7 Bisect! On e e o o e e e e e o o e e o o e e e c o . e o o o o o c e e e o e e o e e o e e o e e c e e o e o 23

12 Semidiameter Correction A o o e o o o e e e o o e o B o e o o o o o i 31

Angular Semidiameter „*,* * *,„ o o o o o e o o o o a o 33

14 Effect of Curvature •• o e e e o o e o o o 35

16 Quadrant-Tangent © o e e e e o o e o e e f e a e c e o e e e o o e o o e o o o o o e o o e o o o o 39

20 Refraction Q © © © s © © o ©«© © © © o © o o o o o c o e e o o o e o o o e o o o o o o o o e 60

vii

viii

an (1 Local Hour Angle o c e o e e e e o o e o o o e e o e o t i e e o o e o e o o o o e 61

A COMPARISON OF THE METHODS USED IN DETERMINING

By

Gerald E. Murphy

Abstract

by the sun. The basic equations are derived and each method

with the measurement of each. The altitude and hour angle methods

.equation is presented.

ix

INTRODUCTION

The science of surveying had its birth at the time man first

land became more valuable the status of the land surveyor grew* In

honored with a most earnest attention than falls to the

lot of any other philosophers* Arithmetic 9 theoretical

g eometry 9 a s t ronomy 9 and music are discoursed upon to

listless a udiences 9 sometimes empty benc h e s 6 But the land

surveyor is like a judges the deserted fields become his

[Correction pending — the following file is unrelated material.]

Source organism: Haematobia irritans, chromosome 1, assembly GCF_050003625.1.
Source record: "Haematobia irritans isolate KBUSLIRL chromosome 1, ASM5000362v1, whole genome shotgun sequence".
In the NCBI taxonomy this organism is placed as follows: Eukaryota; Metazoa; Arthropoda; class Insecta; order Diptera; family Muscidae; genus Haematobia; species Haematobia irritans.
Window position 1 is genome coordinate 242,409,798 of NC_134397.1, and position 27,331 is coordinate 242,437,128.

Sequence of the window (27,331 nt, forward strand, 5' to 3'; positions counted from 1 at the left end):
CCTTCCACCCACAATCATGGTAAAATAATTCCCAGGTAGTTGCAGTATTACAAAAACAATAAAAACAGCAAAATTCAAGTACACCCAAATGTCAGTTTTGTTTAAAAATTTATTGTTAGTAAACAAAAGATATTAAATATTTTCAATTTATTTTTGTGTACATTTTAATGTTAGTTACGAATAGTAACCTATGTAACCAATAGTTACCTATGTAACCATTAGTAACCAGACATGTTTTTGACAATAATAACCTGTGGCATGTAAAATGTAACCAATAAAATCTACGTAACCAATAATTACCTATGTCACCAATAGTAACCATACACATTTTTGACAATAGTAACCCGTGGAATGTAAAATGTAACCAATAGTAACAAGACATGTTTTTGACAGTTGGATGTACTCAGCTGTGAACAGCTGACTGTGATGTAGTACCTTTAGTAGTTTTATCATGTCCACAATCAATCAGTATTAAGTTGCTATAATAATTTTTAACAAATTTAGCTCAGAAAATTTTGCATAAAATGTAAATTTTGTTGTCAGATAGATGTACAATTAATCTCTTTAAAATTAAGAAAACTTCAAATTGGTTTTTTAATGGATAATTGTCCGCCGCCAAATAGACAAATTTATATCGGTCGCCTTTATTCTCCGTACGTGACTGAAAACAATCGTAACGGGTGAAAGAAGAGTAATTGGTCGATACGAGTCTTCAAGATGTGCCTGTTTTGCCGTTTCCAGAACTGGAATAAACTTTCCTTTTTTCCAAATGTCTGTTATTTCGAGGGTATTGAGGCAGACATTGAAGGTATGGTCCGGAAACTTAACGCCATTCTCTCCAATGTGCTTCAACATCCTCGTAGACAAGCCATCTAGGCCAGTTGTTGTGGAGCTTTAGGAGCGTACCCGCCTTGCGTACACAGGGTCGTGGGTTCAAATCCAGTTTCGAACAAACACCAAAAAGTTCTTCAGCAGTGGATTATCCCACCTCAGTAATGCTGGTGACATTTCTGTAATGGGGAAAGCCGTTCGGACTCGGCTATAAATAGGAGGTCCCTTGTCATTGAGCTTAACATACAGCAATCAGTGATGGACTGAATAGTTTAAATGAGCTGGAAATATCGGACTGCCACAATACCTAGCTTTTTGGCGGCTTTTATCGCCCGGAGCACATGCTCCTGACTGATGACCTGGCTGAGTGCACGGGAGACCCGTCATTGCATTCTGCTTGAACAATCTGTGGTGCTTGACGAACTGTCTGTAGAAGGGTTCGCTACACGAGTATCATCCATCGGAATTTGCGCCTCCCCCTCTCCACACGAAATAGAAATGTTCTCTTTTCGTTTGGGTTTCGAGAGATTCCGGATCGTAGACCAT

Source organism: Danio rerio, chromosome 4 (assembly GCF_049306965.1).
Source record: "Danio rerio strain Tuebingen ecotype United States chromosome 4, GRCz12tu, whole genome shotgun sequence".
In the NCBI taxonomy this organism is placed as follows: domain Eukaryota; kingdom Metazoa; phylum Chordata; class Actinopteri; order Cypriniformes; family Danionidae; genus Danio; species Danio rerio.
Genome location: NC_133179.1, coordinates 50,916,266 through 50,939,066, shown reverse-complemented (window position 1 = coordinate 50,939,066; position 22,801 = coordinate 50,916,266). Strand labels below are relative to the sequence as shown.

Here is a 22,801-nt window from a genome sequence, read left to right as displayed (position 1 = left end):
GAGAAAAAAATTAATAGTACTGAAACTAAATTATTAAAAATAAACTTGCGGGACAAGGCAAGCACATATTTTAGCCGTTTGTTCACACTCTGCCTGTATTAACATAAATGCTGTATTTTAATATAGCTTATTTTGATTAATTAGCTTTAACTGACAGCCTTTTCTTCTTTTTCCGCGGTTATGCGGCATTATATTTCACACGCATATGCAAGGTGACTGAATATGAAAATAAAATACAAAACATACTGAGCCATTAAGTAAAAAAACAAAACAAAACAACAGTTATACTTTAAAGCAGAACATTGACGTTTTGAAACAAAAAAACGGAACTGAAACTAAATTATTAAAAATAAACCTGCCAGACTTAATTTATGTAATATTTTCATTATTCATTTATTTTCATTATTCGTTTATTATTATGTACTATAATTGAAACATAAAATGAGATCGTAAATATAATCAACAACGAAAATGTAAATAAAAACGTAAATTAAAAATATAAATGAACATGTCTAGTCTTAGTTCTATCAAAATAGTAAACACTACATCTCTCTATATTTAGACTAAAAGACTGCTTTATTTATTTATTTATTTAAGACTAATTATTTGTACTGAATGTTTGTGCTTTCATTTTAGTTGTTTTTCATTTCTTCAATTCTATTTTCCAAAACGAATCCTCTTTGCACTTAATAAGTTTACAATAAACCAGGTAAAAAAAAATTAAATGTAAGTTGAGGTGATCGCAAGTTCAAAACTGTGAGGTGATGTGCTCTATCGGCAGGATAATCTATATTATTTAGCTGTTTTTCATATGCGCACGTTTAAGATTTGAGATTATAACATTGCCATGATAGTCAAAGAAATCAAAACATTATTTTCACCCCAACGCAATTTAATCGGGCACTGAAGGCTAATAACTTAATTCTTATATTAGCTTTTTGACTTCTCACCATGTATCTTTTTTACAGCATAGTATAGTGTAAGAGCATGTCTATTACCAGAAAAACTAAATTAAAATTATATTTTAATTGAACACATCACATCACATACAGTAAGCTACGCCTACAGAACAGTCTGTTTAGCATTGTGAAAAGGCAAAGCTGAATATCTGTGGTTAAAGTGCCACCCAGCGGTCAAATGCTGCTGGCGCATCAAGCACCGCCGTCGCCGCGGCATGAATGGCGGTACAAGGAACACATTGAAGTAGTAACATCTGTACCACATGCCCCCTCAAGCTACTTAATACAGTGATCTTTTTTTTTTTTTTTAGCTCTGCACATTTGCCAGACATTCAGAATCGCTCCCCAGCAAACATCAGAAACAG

f o r u m 9 crowded with eager spectators* You would fancy

him a madman when you see him walking along the most

devious paths* But in truth he is seeking for the traces

of lost facts in rough woods and thickets* He walks not

as other men walk* His path is the book from which he

reads % he shows what he is saying; he proves what he hath

learned; by his steps he divides the rights of hostile

claimants; and like a mighty river he takes away the fields

of one side to deposit them on the other,^

possible that the lofty position held by the land surveyor in early

Classroom U s e g Bureau of Publications* Teachers College* Columbia

University$ New Y o r k , 1947, page 43*

1

Roman times was partly due to the skill he had developed in determin

ing direction. The use of the sun and stars to establish the meridian

the true bearing of boundary lines. Most of our state and county

CHAPTER I

people established the meridian by the rising and setting of the srnn